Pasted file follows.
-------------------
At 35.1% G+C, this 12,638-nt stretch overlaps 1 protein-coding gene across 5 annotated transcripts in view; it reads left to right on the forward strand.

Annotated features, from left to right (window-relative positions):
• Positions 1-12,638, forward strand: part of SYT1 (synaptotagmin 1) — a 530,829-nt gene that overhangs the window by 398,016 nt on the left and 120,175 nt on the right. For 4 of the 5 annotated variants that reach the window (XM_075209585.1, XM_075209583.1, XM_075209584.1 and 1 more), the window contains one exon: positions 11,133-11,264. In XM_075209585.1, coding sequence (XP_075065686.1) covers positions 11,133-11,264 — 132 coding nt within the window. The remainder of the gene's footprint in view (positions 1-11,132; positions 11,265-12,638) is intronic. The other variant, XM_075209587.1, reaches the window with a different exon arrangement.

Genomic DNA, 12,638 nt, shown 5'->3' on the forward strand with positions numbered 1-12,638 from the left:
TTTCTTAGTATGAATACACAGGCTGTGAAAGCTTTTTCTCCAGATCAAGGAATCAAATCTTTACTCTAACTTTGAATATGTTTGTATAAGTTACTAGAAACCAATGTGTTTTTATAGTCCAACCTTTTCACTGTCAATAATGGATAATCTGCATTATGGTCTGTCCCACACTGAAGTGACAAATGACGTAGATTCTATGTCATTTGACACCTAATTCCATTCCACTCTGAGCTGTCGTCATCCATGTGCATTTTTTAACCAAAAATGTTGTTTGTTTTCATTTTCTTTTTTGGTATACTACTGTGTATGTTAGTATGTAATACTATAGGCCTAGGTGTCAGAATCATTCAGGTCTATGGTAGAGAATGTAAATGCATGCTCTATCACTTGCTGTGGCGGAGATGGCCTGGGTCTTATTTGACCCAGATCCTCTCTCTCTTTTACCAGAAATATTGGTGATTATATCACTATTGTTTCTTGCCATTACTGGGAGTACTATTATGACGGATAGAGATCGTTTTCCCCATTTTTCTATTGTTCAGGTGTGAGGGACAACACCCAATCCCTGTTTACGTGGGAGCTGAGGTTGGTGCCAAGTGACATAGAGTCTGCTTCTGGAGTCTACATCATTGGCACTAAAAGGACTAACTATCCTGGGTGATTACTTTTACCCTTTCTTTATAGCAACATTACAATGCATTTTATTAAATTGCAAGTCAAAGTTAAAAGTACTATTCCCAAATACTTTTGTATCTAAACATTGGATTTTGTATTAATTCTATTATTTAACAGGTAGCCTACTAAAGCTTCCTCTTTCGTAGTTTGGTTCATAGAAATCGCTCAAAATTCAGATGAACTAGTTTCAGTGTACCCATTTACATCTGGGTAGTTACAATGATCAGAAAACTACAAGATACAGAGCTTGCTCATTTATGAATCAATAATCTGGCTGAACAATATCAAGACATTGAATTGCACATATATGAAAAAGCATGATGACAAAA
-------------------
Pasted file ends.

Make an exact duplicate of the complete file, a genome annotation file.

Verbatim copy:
At 35.1% G+C, this 12,638-nt stretch overlaps 1 protein-coding gene across 5 annotated transcripts in view; it reads left to right on the forward strand.

Annotated features, from left to right (window-relative positions):
• Positions 1-12,638, forward strand: part of SYT1 (synaptotagmin 1) — a 530,829-nt gene that overhangs the window by 398,016 nt on the left and 120,175 nt on the right. For 4 of the 5 annotated variants that reach the window (XM_075209585.1, XM_075209583.1, XM_075209584.1 and 1 more), the window contains one exon: positions 11,133-11,264. In XM_075209585.1, coding sequence (XP_075065686.1) covers positions 11,133-11,264 — 132 coding nt within the window. The remainder of the gene's footprint in view (positions 1-11,132; positions 11,265-12,638) is intronic. The other variant, XM_075209587.1, reaches the window with a different exon arrangement.

Genomic DNA, 12,638 nt, shown 5'->3' on the forward strand with positions numbered 1-12,638 from the left:
TTTCTTAGTATGAATACACAGGCTGTGAAAGCTTTTTCTCCAGATCAAGGAATCAAATCTTTACTCTAACTTTGAATATGTTTGTATAAGTTACTAGAAACCAATGTGTTTTTATAGTCCAACCTTTTCACTGTCAATAATGGATAATCTGCATTATGGTCTGTCCCACACTGAAGTGACAAATGACGTAGATTCTATGTCATTTGACACCTAATTCCATTCCACTCTGAGCTGTCGTCATCCATGTGCATTTTTTAACCAAAAATGTTGTTTGTTTTCATTTTCTTTTTTGGTATACTACTGTGTATGTTAGTATGTAATACTATAGGCCTAGGTGTCAGAATCATTCAGGTCTATGGTAGAGAATGTAAATGCATGCTCTATCACTTGCTGTGGCGGAGATGGCCTGGGTCTTATTTGACCCAGATCCTCTCTCTCTTTTACCAGAAATATTGGTGATTATATCACTATTGTTTCTTGCCATTACTGGGAGTACTATTATGACGGATAGAGATCGTTTTCCCCATTTTTCTATTGTTCAGGTGTGAGGGACAACACCCAATCCCTGTTTACGTGGGAGCTGAGGTTGGTGCCAAGTGACATAGAGTCTGCTTCTGGAGTCTACATCATTGGCACTAAAAGGACTAACTATCCTGGGTGATTACTTTTACCCTTTCTTTATAGCAACATTACAATGCATTTTATTAAATTGCAAGTCAAAGTTAAAAGTACTATTCCCAAATACTTTTGTATCTAAACATTGGATTTTGTATTAATTCTATTATTTAACAGGTAGCCTACTAAAGCTTCCTCTTTCGTAGTTTGGTTCATAGAAATCGCTCAAAATTCAGATGAACTAGTTTCAGTGTACCCATTTACATCTGGGTAGTTACAATGATCAGAAAACTACAAGATACAGAGCTTGCTCATTTATGAATCAATAATCTGGCTGAACAATATCAAGACATTGAATTGCACATATATGAAAAAGCATGATGACAAAA